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1

Your condition does hold in the case where $x/n=1/2$, due to the symmetry in $f(p)$. That is, $$f(1/2 + h)=f(1/2 - h).$$ In the general case, I don't think there is a nice condition, since the growth/decay on one side of $x/n$ will be different than the decay/growth on the other side.


3

$$\forallϵ\gt0,\quad\exists\alpha\gt0,\quad[|T_n−θ|<\alpha]\subseteq[|f(T_n)−f(θ)|<ϵ]$$


1

The short answer is that the likelihood ratio test is just an inference scheme and is different than the maximum likelihood estimator. For example, in a normal population, the sample mean is the MLE of the population mean. Now lets say you want to determine if the population mean is zero vs not zero. One way is the usual "Z-test" using the sample mean, but ...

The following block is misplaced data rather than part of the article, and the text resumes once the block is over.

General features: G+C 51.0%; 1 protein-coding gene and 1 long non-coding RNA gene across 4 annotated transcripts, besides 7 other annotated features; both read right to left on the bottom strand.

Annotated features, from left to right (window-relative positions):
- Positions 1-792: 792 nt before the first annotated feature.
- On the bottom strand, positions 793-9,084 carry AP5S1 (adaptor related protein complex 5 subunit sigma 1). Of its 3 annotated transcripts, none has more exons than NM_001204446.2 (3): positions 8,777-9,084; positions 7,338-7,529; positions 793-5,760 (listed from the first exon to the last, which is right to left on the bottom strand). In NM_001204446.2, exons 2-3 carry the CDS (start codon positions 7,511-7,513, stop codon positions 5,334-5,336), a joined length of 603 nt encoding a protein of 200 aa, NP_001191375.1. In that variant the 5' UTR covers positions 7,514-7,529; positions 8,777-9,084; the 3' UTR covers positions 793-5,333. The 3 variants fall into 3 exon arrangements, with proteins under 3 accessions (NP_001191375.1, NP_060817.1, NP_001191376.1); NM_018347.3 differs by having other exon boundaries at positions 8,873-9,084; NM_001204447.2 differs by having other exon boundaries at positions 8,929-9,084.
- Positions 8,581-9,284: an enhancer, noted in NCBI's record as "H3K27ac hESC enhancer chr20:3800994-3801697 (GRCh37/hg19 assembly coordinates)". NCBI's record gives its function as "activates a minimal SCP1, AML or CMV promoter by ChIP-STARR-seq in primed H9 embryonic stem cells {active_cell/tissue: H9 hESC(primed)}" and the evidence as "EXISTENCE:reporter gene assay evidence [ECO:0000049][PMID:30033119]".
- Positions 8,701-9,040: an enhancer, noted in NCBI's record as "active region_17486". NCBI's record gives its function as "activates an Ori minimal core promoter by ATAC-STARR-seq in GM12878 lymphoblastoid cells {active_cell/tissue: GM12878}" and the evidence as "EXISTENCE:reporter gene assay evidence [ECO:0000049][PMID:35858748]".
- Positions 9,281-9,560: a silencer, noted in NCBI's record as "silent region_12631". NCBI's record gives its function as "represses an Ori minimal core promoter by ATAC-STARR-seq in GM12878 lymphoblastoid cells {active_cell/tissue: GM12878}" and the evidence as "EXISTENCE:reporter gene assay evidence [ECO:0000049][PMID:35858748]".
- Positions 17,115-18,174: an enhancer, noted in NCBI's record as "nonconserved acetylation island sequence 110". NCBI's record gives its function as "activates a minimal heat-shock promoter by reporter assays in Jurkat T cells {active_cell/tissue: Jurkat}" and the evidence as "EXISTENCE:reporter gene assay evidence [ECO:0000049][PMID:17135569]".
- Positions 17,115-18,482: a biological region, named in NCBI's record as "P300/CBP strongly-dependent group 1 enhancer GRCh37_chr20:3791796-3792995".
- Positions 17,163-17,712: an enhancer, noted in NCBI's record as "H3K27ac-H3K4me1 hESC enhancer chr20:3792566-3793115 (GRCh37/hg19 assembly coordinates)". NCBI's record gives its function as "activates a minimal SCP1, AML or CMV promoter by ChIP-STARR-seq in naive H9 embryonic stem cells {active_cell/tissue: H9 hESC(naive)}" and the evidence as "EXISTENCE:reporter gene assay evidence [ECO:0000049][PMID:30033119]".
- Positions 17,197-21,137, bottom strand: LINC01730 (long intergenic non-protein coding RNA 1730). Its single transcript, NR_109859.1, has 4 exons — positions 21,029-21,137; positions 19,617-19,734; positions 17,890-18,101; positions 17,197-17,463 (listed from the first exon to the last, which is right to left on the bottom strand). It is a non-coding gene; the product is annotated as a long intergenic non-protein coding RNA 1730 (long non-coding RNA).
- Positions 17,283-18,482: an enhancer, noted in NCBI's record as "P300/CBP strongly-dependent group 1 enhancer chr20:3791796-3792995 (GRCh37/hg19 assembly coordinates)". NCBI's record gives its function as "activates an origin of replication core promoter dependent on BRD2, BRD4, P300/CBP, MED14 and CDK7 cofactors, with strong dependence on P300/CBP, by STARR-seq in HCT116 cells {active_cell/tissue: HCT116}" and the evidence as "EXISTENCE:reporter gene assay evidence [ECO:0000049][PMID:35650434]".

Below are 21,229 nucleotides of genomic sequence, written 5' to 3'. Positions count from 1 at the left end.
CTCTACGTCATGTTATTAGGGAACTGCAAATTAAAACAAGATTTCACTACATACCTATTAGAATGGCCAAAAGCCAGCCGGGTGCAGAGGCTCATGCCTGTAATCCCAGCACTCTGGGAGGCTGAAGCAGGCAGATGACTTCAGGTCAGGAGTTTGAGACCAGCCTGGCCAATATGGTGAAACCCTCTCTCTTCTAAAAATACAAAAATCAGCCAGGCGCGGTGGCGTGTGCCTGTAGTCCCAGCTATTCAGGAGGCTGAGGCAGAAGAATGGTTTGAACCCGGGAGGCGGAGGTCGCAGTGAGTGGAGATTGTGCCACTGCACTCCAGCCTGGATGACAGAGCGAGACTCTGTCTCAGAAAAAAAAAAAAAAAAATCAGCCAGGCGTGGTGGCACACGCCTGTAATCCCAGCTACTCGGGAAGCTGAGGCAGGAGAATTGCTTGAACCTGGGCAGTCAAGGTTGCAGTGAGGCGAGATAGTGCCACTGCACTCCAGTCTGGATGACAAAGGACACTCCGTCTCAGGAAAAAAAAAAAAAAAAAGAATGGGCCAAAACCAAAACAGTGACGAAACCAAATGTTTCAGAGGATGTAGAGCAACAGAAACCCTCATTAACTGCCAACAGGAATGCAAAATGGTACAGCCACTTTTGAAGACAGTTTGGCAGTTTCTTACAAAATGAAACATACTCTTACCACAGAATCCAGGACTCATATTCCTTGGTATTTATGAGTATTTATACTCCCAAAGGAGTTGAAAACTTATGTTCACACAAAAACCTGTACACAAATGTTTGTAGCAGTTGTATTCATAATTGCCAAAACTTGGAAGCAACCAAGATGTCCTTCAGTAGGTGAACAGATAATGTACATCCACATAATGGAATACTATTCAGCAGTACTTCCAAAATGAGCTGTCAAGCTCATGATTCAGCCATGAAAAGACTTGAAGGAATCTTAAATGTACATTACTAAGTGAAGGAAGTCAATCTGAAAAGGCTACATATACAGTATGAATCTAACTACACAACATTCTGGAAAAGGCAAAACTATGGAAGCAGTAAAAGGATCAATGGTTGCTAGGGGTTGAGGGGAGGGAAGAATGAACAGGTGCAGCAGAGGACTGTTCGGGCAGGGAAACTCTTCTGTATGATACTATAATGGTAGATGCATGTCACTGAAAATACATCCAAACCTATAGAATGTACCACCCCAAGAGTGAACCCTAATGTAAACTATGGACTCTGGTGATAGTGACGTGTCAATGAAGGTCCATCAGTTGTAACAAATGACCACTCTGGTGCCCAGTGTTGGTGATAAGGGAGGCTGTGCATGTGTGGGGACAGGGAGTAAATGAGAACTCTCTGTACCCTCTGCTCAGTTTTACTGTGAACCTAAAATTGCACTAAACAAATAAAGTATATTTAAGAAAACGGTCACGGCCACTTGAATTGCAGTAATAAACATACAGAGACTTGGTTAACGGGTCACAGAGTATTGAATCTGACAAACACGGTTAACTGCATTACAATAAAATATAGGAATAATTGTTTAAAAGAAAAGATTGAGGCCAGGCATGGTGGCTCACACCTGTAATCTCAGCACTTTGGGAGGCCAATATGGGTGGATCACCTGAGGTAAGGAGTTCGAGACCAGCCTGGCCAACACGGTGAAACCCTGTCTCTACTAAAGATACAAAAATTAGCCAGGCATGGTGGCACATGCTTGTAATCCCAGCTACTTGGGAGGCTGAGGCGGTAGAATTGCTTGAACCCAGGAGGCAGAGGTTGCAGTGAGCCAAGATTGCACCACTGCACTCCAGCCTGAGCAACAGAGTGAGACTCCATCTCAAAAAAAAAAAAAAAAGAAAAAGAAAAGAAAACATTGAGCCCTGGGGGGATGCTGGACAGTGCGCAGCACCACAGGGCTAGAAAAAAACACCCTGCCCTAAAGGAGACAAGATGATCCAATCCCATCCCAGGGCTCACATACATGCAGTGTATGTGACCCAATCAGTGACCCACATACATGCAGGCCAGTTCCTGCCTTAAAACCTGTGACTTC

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One of the most classical examples might be the following: assume that $(X_i)_{1\leqslant i\leqslant n}$ is i.i.d. exponential with parameter $\lambda$, then the likelihood is $$\ell(x_1,\ldots,x_n)=\lambda^n\mathrm e^{-\lambda(x_1+\cdots+x_n)},$$ hence the MLE for $\lambda$ is $$\hat\lambda=\frac{n}{X_1+\cdots+X_n}.$$ For every $i$, $E(X_i)=1/\lambda$, ...



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